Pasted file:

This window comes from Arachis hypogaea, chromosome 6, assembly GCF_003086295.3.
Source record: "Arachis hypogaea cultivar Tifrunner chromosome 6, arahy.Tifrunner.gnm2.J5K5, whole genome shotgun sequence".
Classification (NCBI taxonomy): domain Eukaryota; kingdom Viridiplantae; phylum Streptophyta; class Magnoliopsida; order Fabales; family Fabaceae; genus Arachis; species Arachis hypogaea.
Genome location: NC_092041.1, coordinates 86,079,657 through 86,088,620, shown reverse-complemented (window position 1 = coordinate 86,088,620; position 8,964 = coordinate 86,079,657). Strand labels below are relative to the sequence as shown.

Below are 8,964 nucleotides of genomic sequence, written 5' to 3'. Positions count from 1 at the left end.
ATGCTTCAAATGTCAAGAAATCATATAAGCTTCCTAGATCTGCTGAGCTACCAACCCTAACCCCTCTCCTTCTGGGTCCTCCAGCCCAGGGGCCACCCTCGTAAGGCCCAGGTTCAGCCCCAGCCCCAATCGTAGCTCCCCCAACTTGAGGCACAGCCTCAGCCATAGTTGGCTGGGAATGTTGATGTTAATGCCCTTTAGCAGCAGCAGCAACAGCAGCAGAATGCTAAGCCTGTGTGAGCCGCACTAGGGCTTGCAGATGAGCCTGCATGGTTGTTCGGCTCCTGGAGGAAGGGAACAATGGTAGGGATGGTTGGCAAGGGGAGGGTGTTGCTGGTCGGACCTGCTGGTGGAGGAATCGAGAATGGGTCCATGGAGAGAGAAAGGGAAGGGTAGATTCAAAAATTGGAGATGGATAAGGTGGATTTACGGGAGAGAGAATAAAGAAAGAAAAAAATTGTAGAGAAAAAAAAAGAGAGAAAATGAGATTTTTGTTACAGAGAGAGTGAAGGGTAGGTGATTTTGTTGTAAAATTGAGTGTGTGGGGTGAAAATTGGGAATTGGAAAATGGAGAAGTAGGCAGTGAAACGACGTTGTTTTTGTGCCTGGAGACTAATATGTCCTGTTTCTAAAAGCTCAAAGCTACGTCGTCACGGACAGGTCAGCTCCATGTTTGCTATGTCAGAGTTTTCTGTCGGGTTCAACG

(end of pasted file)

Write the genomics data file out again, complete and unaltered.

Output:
This window comes from Arachis hypogaea, chromosome 6, assembly GCF_003086295.3.
Source record: "Arachis hypogaea cultivar Tifrunner chromosome 6, arahy.Tifrunner.gnm2.J5K5, whole genome shotgun sequence".
Classification (NCBI taxonomy): domain Eukaryota; kingdom Viridiplantae; phylum Streptophyta; class Magnoliopsida; order Fabales; family Fabaceae; genus Arachis; species Arachis hypogaea.
Genome location: NC_092041.1, coordinates 86,079,657 through 86,088,620, shown reverse-complemented (window position 1 = coordinate 86,088,620; position 8,964 = coordinate 86,079,657). Strand labels below are relative to the sequence as shown.

Below are 8,964 nucleotides of genomic sequence, written 5' to 3'. Positions count from 1 at the left end.
ATGCTTCAAATGTCAAGAAATCATATAAGCTTCCTAGATCTGCTGAGCTACCAACCCTAACCCCTCTCCTTCTGGGTCCTCCAGCCCAGGGGCCACCCTCGTAAGGCCCAGGTTCAGCCCCAGCCCCAATCGTAGCTCCCCCAACTTGAGGCACAGCCTCAGCCATAGTTGGCTGGGAATGTTGATGTTAATGCCCTTTAGCAGCAGCAGCAACAGCAGCAGAATGCTAAGCCTGTGTGAGCCGCACTAGGGCTTGCAGATGAGCCTGCATGGTTGTTCGGCTCCTGGAGGAAGGGAACAATGGTAGGGATGGTTGGCAAGGGGAGGGTGTTGCTGGTCGGACCTGCTGGTGGAGGAATCGAGAATGGGTCCATGGAGAGAGAAAGGGAAGGGTAGATTCAAAAATTGGAGATGGATAAGGTGGATTTACGGGAGAGAGAATAAAGAAAGAAAAAAATTGTAGAGAAAAAAAAAGAGAGAAAATGAGATTTTTGTTACAGAGAGAGTGAAGGGTAGGTGATTTTGTTGTAAAATTGAGTGTGTGGGGTGAAAATTGGGAATTGGAAAATGGAGAAGTAGGCAGTGAAACGACGTTGTTTTTGTGCCTGGAGACTAATATGTCCTGTTTCTAAAAGCTCAAAGCTACGTCGTCACGGACAGGTCAGCTCCATGTTTGCTATGTCAGAGTTTTCTGTCGGGTTCAACG